- Why are Christians so intolerant (or homophobic)?
- Why does a good God allow evil and suffering such as terrorist attacks and AIDS?
- Why should we believe an ancient book written by dead Jewish males?
- If Jesus is so great, why are some of His followers such jerks?
Thursday, April 27, 2017
Why are questions better than answers?
Randy Newman encourages Christians to
engage non-Christians by asking questions
When it comes to evangelism, do you feel pressured to know all the answers? What if you didn’t have to worry about having all the right answers but instead knew the right questions to ask in return? In Questioning Evangelism: Engaging People’s Hearts the Way Jesus Did (Second Edition) (Kregel Publications), author Randy Newman asks readers to look at evangelism in a different way. After all, Jesus asked questions; why don’t we?
A Senior Fellow at The C. S. Lewis Institute, Newman has been using a questioning style of evangelism for years. In this provocative book, he provides practical insights to help Christians engage others in meaningful spiritual conversations. Asking questions, Newman suggests, doesn’t tell unbelievers what to think but instead challenges how we think about people, their questions and our message. He asserts that sometimes the best answer is a question. It’s the way Jesus often talked with people as He led them into discussions about the issues that mattered most.
The author admits he started using the questioning method of outreach out of frustration. “Just answering questions wasn’t working. I needed to try engaging with people instead of just preaching at them. I saw enough success to keep going, develop the technique and experiment with new questions,” he explains. “It also prompted me to study how Jesus answered questions with questions.”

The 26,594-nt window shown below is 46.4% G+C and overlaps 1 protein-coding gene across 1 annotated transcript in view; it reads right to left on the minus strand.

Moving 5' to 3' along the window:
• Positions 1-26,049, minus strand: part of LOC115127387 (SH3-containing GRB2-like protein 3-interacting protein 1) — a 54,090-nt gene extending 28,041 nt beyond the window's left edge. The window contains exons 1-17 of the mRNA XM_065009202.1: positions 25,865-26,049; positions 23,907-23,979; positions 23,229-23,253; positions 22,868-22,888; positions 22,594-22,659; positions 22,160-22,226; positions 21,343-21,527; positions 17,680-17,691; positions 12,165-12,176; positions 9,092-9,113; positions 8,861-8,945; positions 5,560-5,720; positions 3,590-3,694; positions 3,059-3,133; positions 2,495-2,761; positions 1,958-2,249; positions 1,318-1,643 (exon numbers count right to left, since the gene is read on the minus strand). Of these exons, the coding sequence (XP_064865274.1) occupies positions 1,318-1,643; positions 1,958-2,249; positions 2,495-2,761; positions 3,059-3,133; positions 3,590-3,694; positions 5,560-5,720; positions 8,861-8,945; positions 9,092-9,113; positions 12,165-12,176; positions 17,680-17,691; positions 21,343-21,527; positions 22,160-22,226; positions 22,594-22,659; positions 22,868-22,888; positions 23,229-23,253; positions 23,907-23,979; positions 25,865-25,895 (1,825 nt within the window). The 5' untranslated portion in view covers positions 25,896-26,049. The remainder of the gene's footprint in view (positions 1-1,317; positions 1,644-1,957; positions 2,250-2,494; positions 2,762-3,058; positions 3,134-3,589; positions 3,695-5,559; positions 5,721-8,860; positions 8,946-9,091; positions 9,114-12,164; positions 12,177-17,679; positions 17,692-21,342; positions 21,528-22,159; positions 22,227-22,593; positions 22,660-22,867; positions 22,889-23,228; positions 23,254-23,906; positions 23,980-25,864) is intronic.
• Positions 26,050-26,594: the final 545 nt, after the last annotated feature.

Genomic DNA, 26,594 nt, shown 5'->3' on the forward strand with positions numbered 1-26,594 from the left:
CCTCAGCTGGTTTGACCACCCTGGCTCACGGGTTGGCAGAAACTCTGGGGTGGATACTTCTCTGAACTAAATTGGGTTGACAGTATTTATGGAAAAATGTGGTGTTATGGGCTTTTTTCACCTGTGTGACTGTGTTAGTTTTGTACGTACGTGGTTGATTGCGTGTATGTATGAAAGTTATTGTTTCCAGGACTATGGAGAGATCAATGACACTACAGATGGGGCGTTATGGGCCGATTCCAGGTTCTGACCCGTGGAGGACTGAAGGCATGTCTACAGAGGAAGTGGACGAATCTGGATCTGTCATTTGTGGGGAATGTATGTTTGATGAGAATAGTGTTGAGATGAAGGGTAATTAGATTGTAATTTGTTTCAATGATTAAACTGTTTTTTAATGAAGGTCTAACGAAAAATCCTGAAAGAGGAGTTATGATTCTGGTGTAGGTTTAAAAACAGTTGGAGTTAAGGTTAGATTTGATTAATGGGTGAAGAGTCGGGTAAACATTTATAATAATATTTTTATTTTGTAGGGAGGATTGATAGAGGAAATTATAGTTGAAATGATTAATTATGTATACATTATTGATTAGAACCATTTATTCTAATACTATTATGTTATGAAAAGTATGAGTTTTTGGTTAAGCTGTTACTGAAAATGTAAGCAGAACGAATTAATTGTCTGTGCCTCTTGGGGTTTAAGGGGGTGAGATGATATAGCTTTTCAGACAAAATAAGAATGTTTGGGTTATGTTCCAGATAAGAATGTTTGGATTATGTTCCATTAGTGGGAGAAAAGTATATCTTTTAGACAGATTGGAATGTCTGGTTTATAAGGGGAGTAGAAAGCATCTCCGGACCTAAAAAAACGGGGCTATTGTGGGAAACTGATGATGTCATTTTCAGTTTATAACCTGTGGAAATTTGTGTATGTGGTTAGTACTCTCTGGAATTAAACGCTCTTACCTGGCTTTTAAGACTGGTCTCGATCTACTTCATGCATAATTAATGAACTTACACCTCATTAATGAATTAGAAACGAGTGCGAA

A perennial best-seller, Questioning Evangelism has been updated in its second edition and includes a chapter in which Newman reflects on the success of the book and what the book’s popularity has taught him. Also included is a new foreword by Lee Strobel, author of The Case for Christ. However, the biggest change involves revisions to a chapter addressing a major hot topic that arises in opposition to Christianity in today’s world. “Fourteen years ago when I wrote a chapter on how we witness to homosexuals, readers may have found it odd. Back then, few people brought up the issue of homosexuality in the context of an evangelistic conversation,” muses Newman. “Today, however, people raise the question often, and it’s absolutely essential to address it.”
Questioning Evangelism offers sample conversations and suggested follow-up questions on a variety of topics that arise in evangelistic conversations, including:
While the book can be read for individual study, the book contains a study guide for small-group discussion and application. Newman hopes readers will discuss the book together, then share their successes and failures with one another as encouragement and to become more effective in future conversations.
Learn more about Questioning Evangelism at www.connectionpoints.us. Randy Newman is also on Twitter (@RandyDNewman).
“Let Randy Newman teach you how to be a more effective ambassador for Jesus in the twenty-first century by doing more listening than talking, by validating the other person as being made in the image of God, and
by respecting their spiritual journey.”
~ Lee Strobel, author of The Case for Christ and Professor of Christian Thought Houston Baptist University
“Distilled out of 20 years of personal evangelism, this book reflects both a deep grasp of biblical theology and a penetrating compassion for people — and finds a way forward in wise, probing questions. How very much like the Master Himself!”
~ D. A. Carson, Trinity Evangelical Divinity School
“Questioning Evangelism steps outside the boundaries of evangelism as usual and tackles the tougher issues of our modern day.”
~ Mitch Glaser, President of Chosen People Ministries
About the Author
Randy Newman is the Senior Fellow for Evangelism and Apologetics at The C. S. Lewis Institute in the Washington, DC area. He is also an adjunct faculty at Talbot School of Theology, Reformed Theological Seminary and Patrick Henry College.
After serving for more than 30 years with Campus Crusade for Christ, he established Connection Points, a ministry to help Christians engage people’s hearts the way Jesus did. He has written four books and numerous articles about evangelism and other ways our lives intertwine with God’s creation. He is a frequent conference speaker and specializes in helping people of different backgrounds dialogue about issues of faith.
He and his wife, Pam, live in Annandale, VA and have three grown sons, one delightful daughter-in-law and a stunningly adorable granddaughter. Randy blogs at www.connectionpoints.us.